Jul 13, 2018
It is a well observed fact that people feel more depressed and suicide rates increase in the winter months especially in those countries where there are long winters. So, how does that affect us? Our body notices the light that it gets and increased daylight helps us to regulate our moods well.

It is a well observed fact that people feel more depressed and suicide rates increase in the winter months especially in those countries where there are long winters.  So, how does that affect us?  Our body notices the light that it gets and increased daylight helps us to regulate our moods well.

With the decreased light in winter many people experience an increase of depressed mood and find that they can lose interest in activities they enjoy or find it hard to concentrate.  Their sleep can be more disturbed, and they can have poor concentration.  What can help?  In many countries therapy such as using powerful lights for a few hours a day is used to improve mood in winters.  Light therapy can be used if the symptoms of SAD (seasonal affective disorder) are affecting a person’s life to a large extent.  For the winter blues, or mild symptoms of SAD, some simple lifestyle changes can bring good cheer to the winter months.  Start a daily exercise routine and make sure you get about 30 minutes of exercise a day.  Try and regulate your bedtime as this helps your body clock to work best.  Importantly, spend some time in the sun.  What better than to soak up the sun and have a break from the grey Melbourne winters.  When you feel that you cannot shake SAD symptoms, be sure to see a psychologist and ask for help.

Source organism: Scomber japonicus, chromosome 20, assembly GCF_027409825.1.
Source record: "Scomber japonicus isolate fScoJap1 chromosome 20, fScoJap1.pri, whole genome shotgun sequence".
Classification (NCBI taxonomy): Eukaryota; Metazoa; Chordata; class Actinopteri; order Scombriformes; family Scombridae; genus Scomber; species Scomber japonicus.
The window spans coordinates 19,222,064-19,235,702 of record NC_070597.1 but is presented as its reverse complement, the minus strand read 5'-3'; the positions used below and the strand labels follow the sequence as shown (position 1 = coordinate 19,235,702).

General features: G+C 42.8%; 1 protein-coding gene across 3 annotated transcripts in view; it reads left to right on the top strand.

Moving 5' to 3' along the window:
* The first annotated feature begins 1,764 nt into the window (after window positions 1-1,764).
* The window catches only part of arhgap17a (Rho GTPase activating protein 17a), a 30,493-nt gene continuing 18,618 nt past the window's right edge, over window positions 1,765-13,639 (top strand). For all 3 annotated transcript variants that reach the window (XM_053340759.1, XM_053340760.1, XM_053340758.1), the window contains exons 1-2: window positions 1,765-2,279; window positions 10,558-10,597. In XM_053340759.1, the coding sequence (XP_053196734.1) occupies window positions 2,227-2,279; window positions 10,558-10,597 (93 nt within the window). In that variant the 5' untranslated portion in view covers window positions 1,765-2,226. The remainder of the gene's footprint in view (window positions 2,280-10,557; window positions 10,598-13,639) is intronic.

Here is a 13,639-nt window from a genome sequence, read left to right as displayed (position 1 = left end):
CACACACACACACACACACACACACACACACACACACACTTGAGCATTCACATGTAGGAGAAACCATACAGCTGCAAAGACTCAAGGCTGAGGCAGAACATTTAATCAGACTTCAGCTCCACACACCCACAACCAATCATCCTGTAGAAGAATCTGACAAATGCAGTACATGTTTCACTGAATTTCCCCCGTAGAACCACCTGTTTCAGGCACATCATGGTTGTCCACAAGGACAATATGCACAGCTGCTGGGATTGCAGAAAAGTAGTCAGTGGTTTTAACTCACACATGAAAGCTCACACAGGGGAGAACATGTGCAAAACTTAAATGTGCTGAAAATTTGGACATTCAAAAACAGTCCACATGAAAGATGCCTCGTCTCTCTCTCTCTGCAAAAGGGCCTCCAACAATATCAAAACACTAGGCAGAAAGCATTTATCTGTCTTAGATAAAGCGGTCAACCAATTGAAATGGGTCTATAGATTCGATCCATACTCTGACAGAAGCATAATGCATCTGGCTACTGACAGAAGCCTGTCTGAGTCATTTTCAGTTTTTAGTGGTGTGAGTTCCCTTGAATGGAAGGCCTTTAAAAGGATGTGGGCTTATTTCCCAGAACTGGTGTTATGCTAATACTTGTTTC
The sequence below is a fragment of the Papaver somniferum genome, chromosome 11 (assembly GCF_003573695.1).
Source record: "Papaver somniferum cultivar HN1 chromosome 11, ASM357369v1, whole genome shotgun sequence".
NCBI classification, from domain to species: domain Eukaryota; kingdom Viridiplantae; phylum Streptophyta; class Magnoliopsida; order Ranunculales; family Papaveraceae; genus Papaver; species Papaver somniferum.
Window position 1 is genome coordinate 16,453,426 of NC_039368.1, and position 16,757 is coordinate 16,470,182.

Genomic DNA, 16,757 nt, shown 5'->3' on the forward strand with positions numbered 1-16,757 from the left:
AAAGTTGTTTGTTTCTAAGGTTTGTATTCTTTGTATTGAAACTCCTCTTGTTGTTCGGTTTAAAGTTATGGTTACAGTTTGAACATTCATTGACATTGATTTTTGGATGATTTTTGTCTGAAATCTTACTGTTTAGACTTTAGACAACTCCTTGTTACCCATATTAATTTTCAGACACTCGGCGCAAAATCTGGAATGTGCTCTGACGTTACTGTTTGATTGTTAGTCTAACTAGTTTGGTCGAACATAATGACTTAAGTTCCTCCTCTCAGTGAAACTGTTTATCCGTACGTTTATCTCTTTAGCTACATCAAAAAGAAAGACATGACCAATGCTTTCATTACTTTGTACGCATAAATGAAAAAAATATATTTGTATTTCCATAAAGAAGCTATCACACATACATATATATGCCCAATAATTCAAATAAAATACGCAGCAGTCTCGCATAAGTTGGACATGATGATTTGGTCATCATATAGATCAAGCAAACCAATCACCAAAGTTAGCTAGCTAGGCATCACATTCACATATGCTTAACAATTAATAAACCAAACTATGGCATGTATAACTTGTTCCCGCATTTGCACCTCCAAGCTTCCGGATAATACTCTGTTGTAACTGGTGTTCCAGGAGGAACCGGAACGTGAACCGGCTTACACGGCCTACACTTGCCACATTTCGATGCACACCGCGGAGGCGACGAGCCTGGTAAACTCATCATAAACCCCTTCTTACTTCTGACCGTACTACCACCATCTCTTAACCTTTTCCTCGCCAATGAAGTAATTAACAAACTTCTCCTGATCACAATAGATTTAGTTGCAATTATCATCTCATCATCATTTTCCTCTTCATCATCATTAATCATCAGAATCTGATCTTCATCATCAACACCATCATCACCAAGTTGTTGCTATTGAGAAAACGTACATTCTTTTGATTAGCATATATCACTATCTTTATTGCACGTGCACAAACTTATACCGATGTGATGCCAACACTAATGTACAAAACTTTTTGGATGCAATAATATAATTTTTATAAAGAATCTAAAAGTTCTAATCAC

Psychologists point out that there is a difference in feeling blue at times, after holidays or if you are tired.  This is often temporary and will go away once you have a break or adjust to your routine.  More serious conditions such as being depressed, seasonal affective disorder and having anxiety can last for longer periods of time.  And for those who already have psychological stresses, seasonal affective symptoms can make things worse. Even “having fun” can be a stress if that fun involves missing sleep, irregular routine, or overuse of alcohol or “party foods.”

According to several studies people who seek help from psychologists and use CBT (cognitive behaviour therapy) with lifestyle changes show the least symptoms of depressed mood, anxiety, and seasonal affective symptoms after a year.  There are several things we can all do to help fight off those seasonal affective blues. Make sure your expectations of your feelings are not critical and negative self-talk can be very harmful to one’s own emotional health. If you have a close family member or friend, you may want to find ways to connect and engage in positive activities that build our connections to others. Try to maintain your normal routine as much as possible. Pay attention to your feelings and do not ignore them. If you can’t seem to keep the blues away, your feelings may indicate other things in your life are not going right.

More serious depression can be linked to feelings of SAD when feelings of sadness last for at more than two weeks or longer.  It is also important to know that our mood interferes with activities of daily living and it effects how we work, or eat, and sleep.  If the winter blues seem to linger or become more intense, you may want to seek help from a mental health professional, such as a psychologist.  A psychologist can help determine if someone has depression and how best to treat it.  Talk to someone today and get on top of those blues!

Written by

Dr. Raj Khillan
Director Western Specialist Centre

Dr Malini Singh
Psychologist
Change for Life

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